King Gizzard and the Lizard Wizard are back and on top form with their fourteenth album, Fishing for Fishies, their first release since dropping an incredible five LPs back in 2017. After reimagining jazz, metal and psychedelia across their immense back-catalogue, the seven-piece band turn to the blues to illustrate the negative impacts of climate change.
There aren’t really any other bands around doing what King Gizz do, building a cult following of new and dedicated listeners, while being able to dip in and out of varying musical realms. It feels like no matter what genre this band turns to, they’re able to give it a signature twist. This is exactly what Fishing for Fishies achieves. While the album may lack in the momentum of Nonagon Infinity or Flying Microtonal Banana, it is bubbling with blues influences, that classic King Gizz sound and a poignant message for its listeners.
Opening with ‘Fishing for Fishies’, the band playfully cloak the issue of overfishing with a bouncy, blues-infused welcome, laying the foundation for a collection that would glide between nostalgic past and dystopian future. Stu Mackenzie gleefully sings, “Fishing for fishies don’t make them feel happy or me neither. I feel so sorry for fishies,” embedding darker meaning into an otherwise cheerful track. Its successor ‘Boogieman Sam’ then continues to lurch further into blues territory, with its use of rugged guitars and Ambrose Kenny-Smith’s trusted harmonica.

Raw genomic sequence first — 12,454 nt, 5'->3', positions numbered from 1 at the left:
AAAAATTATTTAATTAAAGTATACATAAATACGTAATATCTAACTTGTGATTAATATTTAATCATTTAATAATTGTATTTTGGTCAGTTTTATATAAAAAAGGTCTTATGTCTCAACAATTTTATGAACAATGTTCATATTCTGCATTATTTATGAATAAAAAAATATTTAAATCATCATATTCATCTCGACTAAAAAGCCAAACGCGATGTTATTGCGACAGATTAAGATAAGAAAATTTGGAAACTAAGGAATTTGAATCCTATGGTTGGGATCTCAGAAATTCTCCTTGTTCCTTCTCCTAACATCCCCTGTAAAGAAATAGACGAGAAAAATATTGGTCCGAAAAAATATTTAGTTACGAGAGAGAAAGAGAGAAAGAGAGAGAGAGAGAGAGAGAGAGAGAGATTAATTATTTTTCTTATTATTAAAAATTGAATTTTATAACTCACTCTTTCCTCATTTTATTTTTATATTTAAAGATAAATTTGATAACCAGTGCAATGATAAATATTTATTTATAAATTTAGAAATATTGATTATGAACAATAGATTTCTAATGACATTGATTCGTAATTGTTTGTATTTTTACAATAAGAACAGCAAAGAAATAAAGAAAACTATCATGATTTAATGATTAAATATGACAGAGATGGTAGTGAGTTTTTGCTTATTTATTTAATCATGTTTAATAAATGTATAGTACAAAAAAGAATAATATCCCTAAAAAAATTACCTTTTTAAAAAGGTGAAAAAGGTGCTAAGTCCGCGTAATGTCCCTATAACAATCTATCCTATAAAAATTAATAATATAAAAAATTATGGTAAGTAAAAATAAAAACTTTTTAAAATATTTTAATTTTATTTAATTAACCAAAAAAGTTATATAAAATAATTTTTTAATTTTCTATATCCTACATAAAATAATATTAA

It seems fitting that this choice of genre is being used to hit out at climate change. The blues stem from overcoming hard times, and in turn it allows space for warbled guitars and crazed sonic breakdowns to illustrate the destruction of our planet. ‘Arcane’ does this perfectly, creating a menacing glance into the future after ditching the vintage facade for disturbingly heavy guitars. This acts a stark contrast to earlier tracks, before it then breaks down midway to become a digital dystopia of crazed synthesizers.
As the frantic bleeping gains a rhythmic pattern, it leads to the end of a wild transformative experience with the band’s take on a new wave track, ‘Cyboogie’. Closing the album with lyrics such as, “So Cyboogie’s fishing for fishies. Red-bellied trout in a binary brook. How is it that he is depressed? The humans have pierced through his cheek with a hook,” King Gizz hammer home the Fishing for Fishies social commentary, in a bleak yet undeniably groovy fashion.